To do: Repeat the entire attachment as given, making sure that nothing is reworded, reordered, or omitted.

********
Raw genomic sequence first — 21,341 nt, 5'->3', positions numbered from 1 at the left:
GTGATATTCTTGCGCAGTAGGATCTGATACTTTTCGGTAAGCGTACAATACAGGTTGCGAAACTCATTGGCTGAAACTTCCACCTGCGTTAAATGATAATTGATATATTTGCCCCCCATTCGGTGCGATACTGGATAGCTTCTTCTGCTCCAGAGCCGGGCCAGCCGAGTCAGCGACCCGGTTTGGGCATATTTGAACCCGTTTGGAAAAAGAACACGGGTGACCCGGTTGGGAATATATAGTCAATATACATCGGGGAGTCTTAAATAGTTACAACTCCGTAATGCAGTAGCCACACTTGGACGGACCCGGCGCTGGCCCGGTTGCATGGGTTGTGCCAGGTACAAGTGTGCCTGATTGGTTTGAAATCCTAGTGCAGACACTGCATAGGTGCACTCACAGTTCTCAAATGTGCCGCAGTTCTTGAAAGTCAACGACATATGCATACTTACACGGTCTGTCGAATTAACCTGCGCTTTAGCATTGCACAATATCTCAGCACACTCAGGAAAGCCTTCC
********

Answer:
Raw genomic sequence first — 21,341 nt, 5'->3', positions numbered from 1 at the left:
GTGATATTCTTGCGCAGTAGGATCTGATACTTTTCGGTAAGCGTACAATACAGGTTGCGAAACTCATTGGCTGAAACTTCCACCTGCGTTAAATGATAATTGATATATTTGCCCCCCATTCGGTGCGATACTGGATAGCTTCTTCTGCTCCAGAGCCGGGCCAGCCGAGTCAGCGACCCGGTTTGGGCATATTTGAACCCGTTTGGAAAAAGAACACGGGTGACCCGGTTGGGAATATATAGTCAATATACATCGGGGAGTCTTAAATAGTTACAACTCCGTAATGCAGTAGCCACACTTGGACGGACCCGGCGCTGGCCCGGTTGCATGGGTTGTGCCAGGTACAAGTGTGCCTGATTGGTTTGAAATCCTAGTGCAGACACTGCATAGGTGCACTCACAGTTCTCAAATGTGCCGCAGTTCTTGAAAGTCAACGACATATGCATACTTACACGGTCTGTCGAATTAACCTGCGCTTTAGCATTGCACAATATCTCAGCACACTCAGGAAAGCCTTCC